If you want to save money, there are a few tried and true techniques that almost every personal finance expert will tell you. Brown bag your lunch. Make your coffee or tea at home. Cut the cable. The list goes on and on and on. The “hardcore frugalists” might go as far as to suggest splitting two-ply toilet paper or cutting open your toothpaste container to get that very last bit (I don’t do this now but I would consider it on the basis of just not wasting it, not to save money).
Unfortunately, while those savings are nice, they don’t impact your financial life as much as they appear based on sheer effort. A lot of them take a significant amount of effort for a less than significant amount of savings. While that’s obvious for those tips like splitting two-ply toilet paper (yes, I’ve seen that suggested before ), it’s less obvious for the suggestions to brown bag lunch every day or make your own coffee.
The perfect analogy, and I apologize if this sounds cynical, is TSA security at airports. As a result of 9/11 and security concerns, we now have to go through a long annoying process to get through “security” at airports. It’s security theater.
Are we more secure? Their own testing shows that the security checkpoints can be defeated. Other lapses in security can result in a recent parolee just sneaking onto a flight . We pay billions for this but does it make us safer? It’s hard to say and an expensive tax on our system.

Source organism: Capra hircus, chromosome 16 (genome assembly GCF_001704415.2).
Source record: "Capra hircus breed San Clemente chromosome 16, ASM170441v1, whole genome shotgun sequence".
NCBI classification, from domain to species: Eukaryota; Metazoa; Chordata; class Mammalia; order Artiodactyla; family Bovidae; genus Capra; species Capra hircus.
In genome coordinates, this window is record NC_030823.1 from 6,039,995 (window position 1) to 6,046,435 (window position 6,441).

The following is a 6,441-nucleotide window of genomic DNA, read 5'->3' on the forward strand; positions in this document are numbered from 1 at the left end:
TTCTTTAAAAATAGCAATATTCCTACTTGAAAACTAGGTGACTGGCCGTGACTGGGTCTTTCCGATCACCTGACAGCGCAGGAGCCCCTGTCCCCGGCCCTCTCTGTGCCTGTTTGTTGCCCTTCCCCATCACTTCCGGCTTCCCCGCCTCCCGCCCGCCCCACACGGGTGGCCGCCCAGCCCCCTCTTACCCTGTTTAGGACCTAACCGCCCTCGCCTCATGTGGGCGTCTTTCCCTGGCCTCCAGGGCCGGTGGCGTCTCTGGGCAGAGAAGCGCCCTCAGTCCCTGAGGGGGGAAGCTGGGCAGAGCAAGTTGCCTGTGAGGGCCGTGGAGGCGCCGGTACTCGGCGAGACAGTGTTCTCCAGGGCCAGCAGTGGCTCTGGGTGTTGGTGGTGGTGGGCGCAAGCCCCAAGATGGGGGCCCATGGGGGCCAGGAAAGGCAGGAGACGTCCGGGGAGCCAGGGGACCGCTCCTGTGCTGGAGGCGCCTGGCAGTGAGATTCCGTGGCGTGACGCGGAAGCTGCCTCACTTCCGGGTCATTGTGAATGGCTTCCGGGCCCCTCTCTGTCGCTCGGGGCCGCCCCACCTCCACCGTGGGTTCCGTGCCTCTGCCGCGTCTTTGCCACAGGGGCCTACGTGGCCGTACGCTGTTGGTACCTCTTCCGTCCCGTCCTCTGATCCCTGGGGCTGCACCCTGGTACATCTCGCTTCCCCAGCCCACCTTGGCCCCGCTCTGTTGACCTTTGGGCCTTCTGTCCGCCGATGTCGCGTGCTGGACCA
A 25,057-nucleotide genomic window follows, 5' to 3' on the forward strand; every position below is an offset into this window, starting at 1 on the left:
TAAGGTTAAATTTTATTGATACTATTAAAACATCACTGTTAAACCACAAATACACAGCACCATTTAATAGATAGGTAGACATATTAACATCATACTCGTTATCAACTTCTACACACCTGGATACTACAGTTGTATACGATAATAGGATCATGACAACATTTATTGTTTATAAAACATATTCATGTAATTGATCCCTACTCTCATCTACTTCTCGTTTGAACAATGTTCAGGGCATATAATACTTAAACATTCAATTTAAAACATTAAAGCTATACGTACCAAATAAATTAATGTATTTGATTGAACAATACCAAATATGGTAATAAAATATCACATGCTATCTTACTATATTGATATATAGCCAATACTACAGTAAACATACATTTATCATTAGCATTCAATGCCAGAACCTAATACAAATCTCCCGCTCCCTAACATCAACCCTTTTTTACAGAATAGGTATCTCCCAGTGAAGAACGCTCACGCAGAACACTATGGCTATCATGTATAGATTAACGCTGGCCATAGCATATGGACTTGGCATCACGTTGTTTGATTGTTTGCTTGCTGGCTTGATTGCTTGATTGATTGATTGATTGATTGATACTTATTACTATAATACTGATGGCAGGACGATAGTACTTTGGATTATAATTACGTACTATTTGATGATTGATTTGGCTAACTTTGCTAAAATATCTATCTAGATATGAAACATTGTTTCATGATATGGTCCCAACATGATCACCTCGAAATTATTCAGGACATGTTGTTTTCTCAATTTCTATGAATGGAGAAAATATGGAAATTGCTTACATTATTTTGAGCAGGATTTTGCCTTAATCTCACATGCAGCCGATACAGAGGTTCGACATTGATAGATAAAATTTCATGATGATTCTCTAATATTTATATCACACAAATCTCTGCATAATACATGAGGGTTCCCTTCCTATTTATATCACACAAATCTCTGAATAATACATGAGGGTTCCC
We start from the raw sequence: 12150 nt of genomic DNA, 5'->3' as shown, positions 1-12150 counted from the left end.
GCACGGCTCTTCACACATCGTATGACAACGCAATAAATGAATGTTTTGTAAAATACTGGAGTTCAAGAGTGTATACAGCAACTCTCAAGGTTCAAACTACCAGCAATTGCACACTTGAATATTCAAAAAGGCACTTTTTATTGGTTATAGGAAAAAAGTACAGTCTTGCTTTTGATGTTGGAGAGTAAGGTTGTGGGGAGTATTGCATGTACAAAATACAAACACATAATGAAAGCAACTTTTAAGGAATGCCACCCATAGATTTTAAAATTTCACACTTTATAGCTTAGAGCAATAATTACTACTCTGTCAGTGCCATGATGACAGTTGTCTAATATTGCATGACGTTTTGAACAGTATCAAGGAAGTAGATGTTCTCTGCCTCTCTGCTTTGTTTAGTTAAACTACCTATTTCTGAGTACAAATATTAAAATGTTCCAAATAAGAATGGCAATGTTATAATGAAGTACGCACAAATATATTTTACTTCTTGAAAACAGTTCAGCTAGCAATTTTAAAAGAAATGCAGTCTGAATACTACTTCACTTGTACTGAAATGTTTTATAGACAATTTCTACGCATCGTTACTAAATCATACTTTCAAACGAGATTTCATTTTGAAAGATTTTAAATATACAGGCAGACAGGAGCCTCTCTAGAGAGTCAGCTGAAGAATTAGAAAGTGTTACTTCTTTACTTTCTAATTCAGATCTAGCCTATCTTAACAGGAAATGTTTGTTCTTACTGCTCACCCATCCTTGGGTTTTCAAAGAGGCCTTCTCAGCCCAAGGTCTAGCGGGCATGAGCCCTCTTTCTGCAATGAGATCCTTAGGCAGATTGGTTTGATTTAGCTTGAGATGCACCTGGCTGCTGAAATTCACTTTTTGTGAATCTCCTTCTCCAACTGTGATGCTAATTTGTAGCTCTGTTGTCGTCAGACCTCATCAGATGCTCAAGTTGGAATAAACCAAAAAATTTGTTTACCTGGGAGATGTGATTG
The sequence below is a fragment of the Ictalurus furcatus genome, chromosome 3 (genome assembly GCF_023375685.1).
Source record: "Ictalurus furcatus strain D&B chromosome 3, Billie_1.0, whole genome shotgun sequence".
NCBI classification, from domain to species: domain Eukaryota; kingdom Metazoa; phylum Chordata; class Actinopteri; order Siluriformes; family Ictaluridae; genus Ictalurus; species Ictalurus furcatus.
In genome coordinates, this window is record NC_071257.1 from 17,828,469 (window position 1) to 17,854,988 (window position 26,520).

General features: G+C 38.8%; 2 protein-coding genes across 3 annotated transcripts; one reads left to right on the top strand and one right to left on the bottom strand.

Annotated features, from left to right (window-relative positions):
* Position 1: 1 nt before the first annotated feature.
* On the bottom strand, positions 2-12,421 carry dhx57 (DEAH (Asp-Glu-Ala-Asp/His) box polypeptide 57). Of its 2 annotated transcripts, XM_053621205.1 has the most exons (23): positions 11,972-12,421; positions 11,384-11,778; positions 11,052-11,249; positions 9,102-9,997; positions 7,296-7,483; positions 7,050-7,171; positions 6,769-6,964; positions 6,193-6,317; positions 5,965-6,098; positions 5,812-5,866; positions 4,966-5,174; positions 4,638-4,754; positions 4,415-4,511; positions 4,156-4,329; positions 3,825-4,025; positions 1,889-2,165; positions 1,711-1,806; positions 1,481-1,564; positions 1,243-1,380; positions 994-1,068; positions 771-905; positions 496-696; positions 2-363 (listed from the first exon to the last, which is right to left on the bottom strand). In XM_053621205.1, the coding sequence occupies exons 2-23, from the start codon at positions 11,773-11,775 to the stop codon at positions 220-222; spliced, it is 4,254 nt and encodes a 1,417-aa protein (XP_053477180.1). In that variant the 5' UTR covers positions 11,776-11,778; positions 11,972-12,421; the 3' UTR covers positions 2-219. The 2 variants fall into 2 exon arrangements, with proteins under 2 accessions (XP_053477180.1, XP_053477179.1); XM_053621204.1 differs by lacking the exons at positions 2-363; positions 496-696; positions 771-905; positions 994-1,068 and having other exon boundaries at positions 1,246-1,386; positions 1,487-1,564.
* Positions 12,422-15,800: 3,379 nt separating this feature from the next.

As an aside, I personally have no problem with it until they started using those useless body scanners , which subject you to radiation (you can argue whether or not the radiation is dangerous but all I know is that I’d be subjected to less radiation, harmful or harmless, if I didn’t have to walk through that scanner). I just wish I bought stock in the company that makes those scanners and the people who convinced us we need backscatter x-rays.
Where can you focus on real significant savings? Here are a few quick suggestions:
- Review insurance policies – You can save hundreds of dollars a year with a simple phone call or internet inquiry. If you’ve had a recent life change, such as marriage, divorce, or move, you might find a much lower rate. Just stick with a reputable insurer, don’t go with a no-name company offering cut-throat rates.
- Check your investment fees – Check the fees you pay for any investment accounts, retirement and non-retirement. Over many years, just a few tenths of a percent can mean thousands of dollars to a broker, rather than to your nest egg.
- Renegotiate fixed costs – See if you can do better on the rates you pay for things each month like your cable bill, internet, and others. Armed with a competitor’s flyer, you could find yourself paying much less.
Focus on real savings and not savings theater.